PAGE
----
To me, it’s unfortunate that this happened, but its also far from unprecedented or even unexpected.  The Republicans are acting like it’s a massive scandal.  Personally, I think everyone is overreacting to it.  I wonder if, because many politicians tend to be less-than-web-savvy types, it seems like a bigger problem to them.

Let’s check up on Greek politics again, shall we? Things have played out about like I’d expect from the last time I wrote about them.

So, it seems that the failure of the austerity policies in Greece has led to the people who implemented it suffering huge losses at the polls. Well, that’s only to be expected. A nationalist party, known as the “Golden Dawn”, has made significant gains. Their leader, Nikolaos Mihaloliakos, appears to have modeled himself after Mussolini to an alarming degree.

Why are they so popular? Well, they are anti-austerity. They also are anti-immigrant. Perhaps the most troubling thing I’ve read about them comes from this article in the Miami Herald:

Golden Dawn toughs maintain a security watch in parts of central Athens and, upon request, provide escorts to people going to shop or retrieve their pension checks. If immigrants are squatting in an apartment owned by a Greek, Golden Dawn volunteers will clear them out and fix up the dwelling.

After a Greek man was killed in May 2011, reputedly by Afghan immigrants, Golden Dawn militants stopped traffic every afternoon for weeks, and hauled immigrants off public transport and beat them up, according to Marina Vichou, formerly a journalist with the BBC Greek service, who lives near scene and witnessed some of the incidents. ‘The police did nothing but protect Golden Dawn,’ she said.

As if that by itself weren’t disturbing enough, there is the historical parallel it evokes. Quoting from Wikipedia:

The First World War (1914–18) inflated Italy’s economy with great debts, unemployment (aggravated by thousands of demobilised soldiers), social discontent featuring strikes, organised crime,and anarchist, Socialist, and Communist insurrections. When the elected Italian Liberal Party Government could not control Italy, the Revolutionary Fascist Party (Partito Fascista Rivoluzionario, PFR) Leader Benito Mussolini took matters in hand, combating those societal ills with the Blackshirts, paramilitary squads of First World War veterans and ex-socialists; Prime Ministers such as Giovanni Giolitti allowed the Fascists taking the law in hand.

Some people wonder how the Fascists got to be so popular, when they were all obviously a bunch of bullies. That’s the answer: the government was so weak that people liked having a bunch of bullies to turn to who could provide a primitive kind of order. However, I don’t want to be hasty and assume that the worst things being said about the Golden Dawn are true; I’m just saying it is extremely troubling if true.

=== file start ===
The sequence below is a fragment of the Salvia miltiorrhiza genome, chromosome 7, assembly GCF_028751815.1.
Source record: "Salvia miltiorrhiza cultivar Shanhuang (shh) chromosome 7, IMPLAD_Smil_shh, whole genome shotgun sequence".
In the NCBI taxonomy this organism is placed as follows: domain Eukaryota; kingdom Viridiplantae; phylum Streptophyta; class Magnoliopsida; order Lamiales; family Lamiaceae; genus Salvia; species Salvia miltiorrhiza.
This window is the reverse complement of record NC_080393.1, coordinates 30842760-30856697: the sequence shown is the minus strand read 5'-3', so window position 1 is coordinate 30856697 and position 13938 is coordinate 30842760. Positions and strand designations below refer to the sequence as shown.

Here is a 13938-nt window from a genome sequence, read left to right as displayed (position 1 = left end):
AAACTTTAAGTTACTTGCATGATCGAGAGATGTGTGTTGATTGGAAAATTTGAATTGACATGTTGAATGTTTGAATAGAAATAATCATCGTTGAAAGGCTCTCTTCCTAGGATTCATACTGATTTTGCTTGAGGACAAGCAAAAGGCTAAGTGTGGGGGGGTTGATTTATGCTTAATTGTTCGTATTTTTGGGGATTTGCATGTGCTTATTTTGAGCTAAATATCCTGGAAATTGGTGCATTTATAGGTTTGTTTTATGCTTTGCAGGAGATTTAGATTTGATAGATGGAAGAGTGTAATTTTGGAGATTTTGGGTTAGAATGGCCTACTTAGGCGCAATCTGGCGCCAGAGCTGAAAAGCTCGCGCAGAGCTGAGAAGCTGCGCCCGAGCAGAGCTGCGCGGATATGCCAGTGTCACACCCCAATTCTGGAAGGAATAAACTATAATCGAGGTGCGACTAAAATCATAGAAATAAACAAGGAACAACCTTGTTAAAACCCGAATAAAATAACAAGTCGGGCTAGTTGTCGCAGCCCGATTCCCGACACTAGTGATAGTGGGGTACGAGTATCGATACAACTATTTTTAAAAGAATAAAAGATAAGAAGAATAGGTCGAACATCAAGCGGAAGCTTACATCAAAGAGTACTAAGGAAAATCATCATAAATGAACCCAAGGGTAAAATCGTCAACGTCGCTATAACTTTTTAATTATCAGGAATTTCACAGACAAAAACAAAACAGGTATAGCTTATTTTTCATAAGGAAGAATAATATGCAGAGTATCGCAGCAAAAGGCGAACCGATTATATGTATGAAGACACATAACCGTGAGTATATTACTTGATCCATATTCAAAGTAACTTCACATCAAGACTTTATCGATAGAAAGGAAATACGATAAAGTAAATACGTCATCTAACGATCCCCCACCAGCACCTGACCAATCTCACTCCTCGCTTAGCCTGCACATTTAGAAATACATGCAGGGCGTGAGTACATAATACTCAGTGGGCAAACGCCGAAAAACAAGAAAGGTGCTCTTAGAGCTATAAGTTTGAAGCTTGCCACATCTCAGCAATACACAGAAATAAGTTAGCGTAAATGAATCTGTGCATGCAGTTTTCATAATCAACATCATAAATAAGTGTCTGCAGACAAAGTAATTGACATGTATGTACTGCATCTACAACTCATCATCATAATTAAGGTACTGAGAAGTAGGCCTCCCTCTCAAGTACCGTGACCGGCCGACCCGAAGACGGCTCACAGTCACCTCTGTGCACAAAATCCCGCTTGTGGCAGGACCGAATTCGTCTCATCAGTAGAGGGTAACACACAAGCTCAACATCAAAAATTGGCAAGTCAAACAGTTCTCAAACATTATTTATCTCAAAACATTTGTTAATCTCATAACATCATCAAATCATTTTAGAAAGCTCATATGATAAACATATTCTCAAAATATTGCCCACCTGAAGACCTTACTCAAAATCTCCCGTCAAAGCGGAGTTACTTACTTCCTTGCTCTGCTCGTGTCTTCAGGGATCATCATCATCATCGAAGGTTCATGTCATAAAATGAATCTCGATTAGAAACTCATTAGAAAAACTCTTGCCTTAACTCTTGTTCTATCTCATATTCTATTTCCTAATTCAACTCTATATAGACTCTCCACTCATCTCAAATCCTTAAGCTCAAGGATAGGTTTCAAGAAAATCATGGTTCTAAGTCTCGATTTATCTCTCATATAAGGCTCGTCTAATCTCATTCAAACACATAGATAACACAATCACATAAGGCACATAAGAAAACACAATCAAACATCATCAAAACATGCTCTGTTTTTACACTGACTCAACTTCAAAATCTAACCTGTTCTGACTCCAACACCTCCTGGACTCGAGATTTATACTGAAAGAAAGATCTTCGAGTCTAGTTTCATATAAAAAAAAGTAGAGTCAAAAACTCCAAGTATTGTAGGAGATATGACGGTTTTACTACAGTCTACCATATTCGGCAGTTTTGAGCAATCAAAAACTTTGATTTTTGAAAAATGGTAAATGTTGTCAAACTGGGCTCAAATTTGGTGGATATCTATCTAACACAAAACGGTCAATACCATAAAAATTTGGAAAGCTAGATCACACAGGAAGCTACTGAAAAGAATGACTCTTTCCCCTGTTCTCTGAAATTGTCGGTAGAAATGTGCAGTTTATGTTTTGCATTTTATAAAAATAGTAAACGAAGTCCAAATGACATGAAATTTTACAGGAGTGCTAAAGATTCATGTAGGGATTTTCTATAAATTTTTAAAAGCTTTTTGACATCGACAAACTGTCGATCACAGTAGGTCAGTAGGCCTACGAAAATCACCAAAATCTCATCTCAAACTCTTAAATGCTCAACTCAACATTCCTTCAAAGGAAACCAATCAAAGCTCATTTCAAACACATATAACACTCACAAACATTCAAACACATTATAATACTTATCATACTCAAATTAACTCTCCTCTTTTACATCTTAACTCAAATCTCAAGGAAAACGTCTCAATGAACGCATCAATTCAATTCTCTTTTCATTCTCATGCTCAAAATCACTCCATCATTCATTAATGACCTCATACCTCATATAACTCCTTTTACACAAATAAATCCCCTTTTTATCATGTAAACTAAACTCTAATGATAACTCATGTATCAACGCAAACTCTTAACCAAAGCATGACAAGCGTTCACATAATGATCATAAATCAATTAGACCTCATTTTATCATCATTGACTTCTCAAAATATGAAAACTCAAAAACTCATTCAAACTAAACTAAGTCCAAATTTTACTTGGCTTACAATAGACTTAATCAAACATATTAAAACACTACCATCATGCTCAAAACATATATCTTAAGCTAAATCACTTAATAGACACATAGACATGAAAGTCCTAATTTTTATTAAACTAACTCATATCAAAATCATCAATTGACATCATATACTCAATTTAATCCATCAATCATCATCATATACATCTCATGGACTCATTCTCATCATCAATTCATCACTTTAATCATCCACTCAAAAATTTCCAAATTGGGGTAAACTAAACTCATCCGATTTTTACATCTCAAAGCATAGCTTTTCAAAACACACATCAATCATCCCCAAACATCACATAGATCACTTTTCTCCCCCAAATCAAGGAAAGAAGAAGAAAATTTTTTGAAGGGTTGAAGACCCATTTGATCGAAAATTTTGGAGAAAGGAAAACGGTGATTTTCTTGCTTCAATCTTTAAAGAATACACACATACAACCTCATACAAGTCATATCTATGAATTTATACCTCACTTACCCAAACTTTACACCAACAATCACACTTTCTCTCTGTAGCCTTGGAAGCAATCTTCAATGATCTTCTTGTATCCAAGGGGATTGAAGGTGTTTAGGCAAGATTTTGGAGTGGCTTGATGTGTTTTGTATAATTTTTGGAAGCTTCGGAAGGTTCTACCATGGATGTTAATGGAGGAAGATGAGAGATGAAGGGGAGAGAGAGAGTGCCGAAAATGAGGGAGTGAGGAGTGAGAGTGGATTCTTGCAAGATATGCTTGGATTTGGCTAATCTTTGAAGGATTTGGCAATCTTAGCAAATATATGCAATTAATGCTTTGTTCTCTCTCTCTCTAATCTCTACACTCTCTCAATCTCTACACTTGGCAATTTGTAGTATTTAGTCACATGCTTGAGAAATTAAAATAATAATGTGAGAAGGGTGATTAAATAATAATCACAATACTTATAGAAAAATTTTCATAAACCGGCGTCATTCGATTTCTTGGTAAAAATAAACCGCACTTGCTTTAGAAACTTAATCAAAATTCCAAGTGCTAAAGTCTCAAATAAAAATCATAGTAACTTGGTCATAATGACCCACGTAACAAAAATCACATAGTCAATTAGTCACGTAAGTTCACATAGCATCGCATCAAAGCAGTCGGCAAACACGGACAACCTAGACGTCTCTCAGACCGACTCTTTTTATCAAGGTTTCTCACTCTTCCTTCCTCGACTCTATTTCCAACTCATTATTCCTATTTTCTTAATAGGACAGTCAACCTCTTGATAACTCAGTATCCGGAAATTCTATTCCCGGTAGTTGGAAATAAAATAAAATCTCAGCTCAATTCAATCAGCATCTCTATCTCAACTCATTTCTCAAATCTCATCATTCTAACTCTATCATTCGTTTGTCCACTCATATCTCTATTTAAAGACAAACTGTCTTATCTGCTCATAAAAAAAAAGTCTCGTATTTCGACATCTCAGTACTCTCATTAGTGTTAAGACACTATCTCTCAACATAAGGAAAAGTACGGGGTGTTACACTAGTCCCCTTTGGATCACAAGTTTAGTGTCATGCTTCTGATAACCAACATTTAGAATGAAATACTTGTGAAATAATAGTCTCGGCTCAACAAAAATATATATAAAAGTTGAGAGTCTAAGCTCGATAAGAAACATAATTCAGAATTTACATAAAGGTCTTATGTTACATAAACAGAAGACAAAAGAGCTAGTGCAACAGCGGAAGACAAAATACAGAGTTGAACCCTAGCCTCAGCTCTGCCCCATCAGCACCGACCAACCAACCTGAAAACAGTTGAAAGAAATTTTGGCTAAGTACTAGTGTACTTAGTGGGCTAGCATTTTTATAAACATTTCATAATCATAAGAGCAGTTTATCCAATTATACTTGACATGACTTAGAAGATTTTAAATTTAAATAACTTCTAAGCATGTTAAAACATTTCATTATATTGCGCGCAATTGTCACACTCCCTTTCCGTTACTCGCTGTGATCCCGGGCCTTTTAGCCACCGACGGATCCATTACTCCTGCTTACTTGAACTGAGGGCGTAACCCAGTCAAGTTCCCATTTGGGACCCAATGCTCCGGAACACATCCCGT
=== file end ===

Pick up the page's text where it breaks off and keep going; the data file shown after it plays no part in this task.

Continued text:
Historical similarities aside, though, this is where alliances between cosmopolitan (or “multicultural”) factions and the business interests tend to collapse: when the free market, microeconomic thinking of the businessmen wrecks the macroeconomy, allowing the nationalistic faction to take power.

David Wong, writing in Cracked, lists “5 ways to spot a B.S. Political Story”. He highlights certain words that appear in political headlines, and what they often signify. It would be easy to blame this on lazy journalists; however, it’s really very easy to find yourself repeating the same phrases that are familiar to you. And it’s a huge hindrance to writing about politics. George Orwell famously advised in his essay Politics and the English Language:

Never use a metaphor, simile, or other figure of speech which you are used to seeing in print.

Great advice, and so naturally very difficult to heed. I’ve probably fallen back on time-worn phrases countless times in writing this blog. As people acquire language largely through imitation, it’s only natural that we fall easily into imitation when using it.

Wong also laments how stories often couch everything purely in terms of political points scored. He writes of the headline “Slowdown in U.S. jobs growth deals a blow to Obama.”:

How about the millions of people who are out of work? Hey, guys, I don’t know if you realize this, but the world actually exists. Those numbers on the screen represent actual humans who are actually suffering. No, really! It’s not a video game!

The reason the press has to couch everything in this manner is simple: otherwise, they get called for political bias. Wong talks about stories that treat, for example, the healthcare law as merely a political “horse-race” issue, but the poor writers have only two other options:

  1. Write headlines like “Supreme Court to render millions uninsured”–a headline which would cause all the Republicans to gripe even more than usual about “liberal bias”, and whine that this was “value-laden language”.
  2. Capitulate to the Republicans entirely and write headlines like “Supreme Court to free millions from yoke of socialism”.

The first thing will never happen, because hell hath no fury like a Republican who is mad at the press. The second thing is out at every news source that has some interest in the truth. So, all that’s left is the horse-race approach. After all, no one can complain that it’s biased.